National Extremism Tactical Coordination Unit

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Abbreviation NETCU
Founder Association of Chief Police Officers
Type intelligence agency

The National Extremism Tactical Co-ordination Unit (NETCU) is one of a number of national police intelligence units set up under the aegis of the Association of Chief Police Officers.

NETCU is headed by Superintendent Steve Pearl.[1] The unit is based in Huntingdon, Cambridgeshire, a centre of animal rights activism because of the presence of research firm Huntingdon Life Sciences.[2]

Role

ACPO describes NETCU's role as follows:

Its main focus is to promote a joined up, consistent and effective response to local police forces dealing with single-issue extremism of any character - including animal rights extremism. NETCU also provides a central support and liaison service to animal research and related industries.[3]

According to the Telegraph, two thirds of the unit's work relates to animal testing companies, but 18 per cent relates to farming and other industres that keep live animals.[4]

NETCU has also been involved in monitoring anti-abortion groups such as the UK Life League.[5]

An October 2009 Guardian report described NETCU's role as helping "police forces, companies, universities and other bodies that are on the receiving end of protest campaigns."[6]

Netcu's job is to give "security advice, risk assessments and information that can minimise disruption and keep their employees safe". Its head, Superintendent Steve Pearl, says his 16-strong unit works with police forces across the country, keeps detailed files on protest groups, rather than individuals, and liaises with thousands of companies in aviation, energy, research, farming and retail.[7]

Structure

NETCU is answerable to the ACPO Terrorism and Allied Matters Committee (ACPO(TAM)) and works closely with the Home Office, National Crime Squad and the National Public Order Intelligence Unit (NPOIU), as well as with local police forces. It is one of a number of units overseen by the National Co-ordinator for Domestic Extremism.[8]

History

NETCU was formed in March 2004 by ACPO, with funding from the Home Office.[9]

Netcu head Steve Pearl later told the Guardian that at the time,the Home Office was "getting really pressurised by big business – pharmaceuticals in particular, and the banks – that they were not able to go about their lawful business because of the extreme criminal behaviour of some people within the animal rights movement."[10]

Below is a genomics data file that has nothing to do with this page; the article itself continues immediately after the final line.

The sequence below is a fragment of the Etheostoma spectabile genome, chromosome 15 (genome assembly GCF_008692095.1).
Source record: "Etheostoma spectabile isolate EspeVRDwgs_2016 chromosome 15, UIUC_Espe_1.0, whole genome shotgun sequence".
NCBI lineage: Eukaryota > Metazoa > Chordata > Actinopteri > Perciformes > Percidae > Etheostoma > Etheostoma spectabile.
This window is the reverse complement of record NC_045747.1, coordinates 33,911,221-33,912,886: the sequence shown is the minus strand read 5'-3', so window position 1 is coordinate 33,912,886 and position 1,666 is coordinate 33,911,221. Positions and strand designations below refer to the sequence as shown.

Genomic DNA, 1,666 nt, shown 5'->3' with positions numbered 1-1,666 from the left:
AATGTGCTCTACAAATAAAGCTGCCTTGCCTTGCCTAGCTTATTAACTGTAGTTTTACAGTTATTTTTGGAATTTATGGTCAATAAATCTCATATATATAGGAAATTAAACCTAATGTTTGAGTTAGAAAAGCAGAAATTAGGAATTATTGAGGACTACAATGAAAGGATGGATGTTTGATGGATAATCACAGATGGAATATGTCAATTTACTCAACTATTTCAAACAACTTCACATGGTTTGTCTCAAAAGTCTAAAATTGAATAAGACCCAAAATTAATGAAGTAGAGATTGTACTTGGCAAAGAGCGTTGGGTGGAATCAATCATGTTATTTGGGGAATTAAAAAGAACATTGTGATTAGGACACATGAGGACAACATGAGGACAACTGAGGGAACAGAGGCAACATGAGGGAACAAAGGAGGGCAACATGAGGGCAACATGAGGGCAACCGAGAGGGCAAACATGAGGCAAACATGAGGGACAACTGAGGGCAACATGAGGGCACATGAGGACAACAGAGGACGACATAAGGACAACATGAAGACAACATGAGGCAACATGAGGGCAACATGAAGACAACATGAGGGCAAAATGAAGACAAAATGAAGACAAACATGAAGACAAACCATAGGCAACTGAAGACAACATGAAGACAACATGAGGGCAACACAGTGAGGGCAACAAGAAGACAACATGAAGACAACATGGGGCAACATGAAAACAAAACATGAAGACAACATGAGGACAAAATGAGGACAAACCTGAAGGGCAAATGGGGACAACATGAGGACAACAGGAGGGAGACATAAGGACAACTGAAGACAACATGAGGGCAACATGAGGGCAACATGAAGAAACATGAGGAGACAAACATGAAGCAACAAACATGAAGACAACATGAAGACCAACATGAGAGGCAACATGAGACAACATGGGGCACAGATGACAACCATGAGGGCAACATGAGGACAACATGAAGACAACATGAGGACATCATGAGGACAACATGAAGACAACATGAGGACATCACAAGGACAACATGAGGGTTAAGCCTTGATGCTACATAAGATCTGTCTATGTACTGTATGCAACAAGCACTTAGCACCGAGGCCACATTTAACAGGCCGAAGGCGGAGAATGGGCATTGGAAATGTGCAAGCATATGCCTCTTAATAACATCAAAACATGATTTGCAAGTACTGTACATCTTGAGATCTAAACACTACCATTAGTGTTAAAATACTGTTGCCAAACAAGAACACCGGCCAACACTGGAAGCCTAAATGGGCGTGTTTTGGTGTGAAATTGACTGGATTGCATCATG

In September 2006, Pearl claimed that half of Britain's animal rights extremists had been put behind bars and the number of attacks had dropped significantly.

Mr Pearl claimed that the successes had helped the research companies. "The confidence of industry has most certainly started to rise again and we are seeing tangible evidence of this with greater investment in the United Kingdom," he said.[11]

Eco-terrorism smear

In November 2008, the Observer cited NECTU as a the source of fears of a "growing threat of eco-terrorism" and of concerns that "a 'lone maverick' eco-extremist may attempt a terrorist attack aimed at killing large numbers of Britons."

The unit is currently monitoring blogs and internet traffic connected to a network of UK climate camps and radical environmental movements under the umbrella of Earth First!, which has claimed responsibility for a series of criminal acts in recent months.
A senior source at the unit said it had growing evidence of a threat from eco-activists. 'We have found statements that four-fifths of the human population has to die for other species in the world to survive.
'There are a number of very dedicated individuals out there and they could be dangerous to other people.'[12]

Two weeks later, the Observer readers editor Stephen Pritchard announced that the paper had withdrawn the story: